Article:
Released: April 10, 2001
Faith-Based Funding Backed, But Church-State Doubts Abound
Section V. Religious Beliefs
When Americans think about God, they think first and foremost about power and might. Asked to describe God in their own words, nearly four-in-ten respondents gave answers relating to God as creator, architect of the universe, almighty, or supreme power. For a quarter of Americans, their definition of God involves what God does in their lives. Some say God is the most important part of their life. Others describe God as savior, redeemer, protector or provider. Still others describe God as forgiving and merciful and a comforting presence.
More than one-in-ten Americans (12%) define God as loving, caring and compassionate. Another 6% describe God as good or great. And another 5% think of God in terms of the Father, Son and Holy Spirit.
For the most part these definitions cut across demographic and political boundaries. Still there are some differences worth noting. While men and women are equally likely to describe God in terms of power and might, women are much more likely than men to focus on what God does in their lives. A third of white women define God in terms of the redemption, forgiveness or faith God provides them. This compares with only 19% of white men. The same pattern can be seen among black women and men: 30% of black women describe God in these terms compared to 17% of black men. Women are also somewhat more apt than men to point to God’s loving and compassionate ways (14% vs. 10%). More blacks than whites describe God as good or great (14% vs. 5%).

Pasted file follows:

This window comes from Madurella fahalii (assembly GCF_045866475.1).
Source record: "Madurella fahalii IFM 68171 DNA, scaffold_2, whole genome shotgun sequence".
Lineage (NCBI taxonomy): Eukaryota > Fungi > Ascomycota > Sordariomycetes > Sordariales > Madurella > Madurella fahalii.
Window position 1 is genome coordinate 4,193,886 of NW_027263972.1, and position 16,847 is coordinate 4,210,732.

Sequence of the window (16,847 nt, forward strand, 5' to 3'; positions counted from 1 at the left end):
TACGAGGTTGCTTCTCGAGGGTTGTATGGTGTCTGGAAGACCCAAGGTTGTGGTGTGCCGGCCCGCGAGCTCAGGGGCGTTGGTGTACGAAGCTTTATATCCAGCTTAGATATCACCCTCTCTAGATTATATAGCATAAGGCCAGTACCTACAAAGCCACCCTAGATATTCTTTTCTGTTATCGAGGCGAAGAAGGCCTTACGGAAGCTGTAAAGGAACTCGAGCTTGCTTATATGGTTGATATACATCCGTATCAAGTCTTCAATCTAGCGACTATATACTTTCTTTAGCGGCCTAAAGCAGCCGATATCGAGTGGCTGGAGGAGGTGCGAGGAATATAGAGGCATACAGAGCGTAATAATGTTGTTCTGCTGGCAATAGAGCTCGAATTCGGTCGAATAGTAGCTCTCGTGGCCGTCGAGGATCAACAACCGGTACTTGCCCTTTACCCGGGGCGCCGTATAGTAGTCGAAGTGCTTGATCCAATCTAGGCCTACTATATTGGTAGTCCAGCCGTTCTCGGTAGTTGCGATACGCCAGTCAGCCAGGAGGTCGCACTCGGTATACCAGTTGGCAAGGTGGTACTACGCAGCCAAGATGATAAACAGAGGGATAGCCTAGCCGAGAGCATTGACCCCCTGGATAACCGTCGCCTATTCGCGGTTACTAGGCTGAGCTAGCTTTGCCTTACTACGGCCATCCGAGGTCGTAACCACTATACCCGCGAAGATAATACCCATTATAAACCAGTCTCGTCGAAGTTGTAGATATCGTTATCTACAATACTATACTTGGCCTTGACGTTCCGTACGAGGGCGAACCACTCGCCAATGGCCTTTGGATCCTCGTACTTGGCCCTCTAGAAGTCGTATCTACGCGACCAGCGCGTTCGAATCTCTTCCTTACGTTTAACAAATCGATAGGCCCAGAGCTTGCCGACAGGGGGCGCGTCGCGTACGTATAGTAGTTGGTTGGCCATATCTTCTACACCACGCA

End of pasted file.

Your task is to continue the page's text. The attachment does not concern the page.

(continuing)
There are bigger differences looking across various religious groups. Evangelical Protestants, regardless of their race, provided the most detailed descriptions of God and were less likely than those from other religious groups to be at a loss for words. More than half of white evangelicals (52%) describe God in terms of power and might. This compares with 36% of white mainline Protestants, 35% of white Catholics and 45% of black Protestants.
More than a third of the white evangelicals (35%) polled spoke of what God does in their lives. Roughly a quarter of white mainline Protestants (23%), white Catholics (25%) and black Protestants (26%) used these same types of terms to describe God. Each of the major religious groups is about equally likely to describe God as loving, caring or compassionate.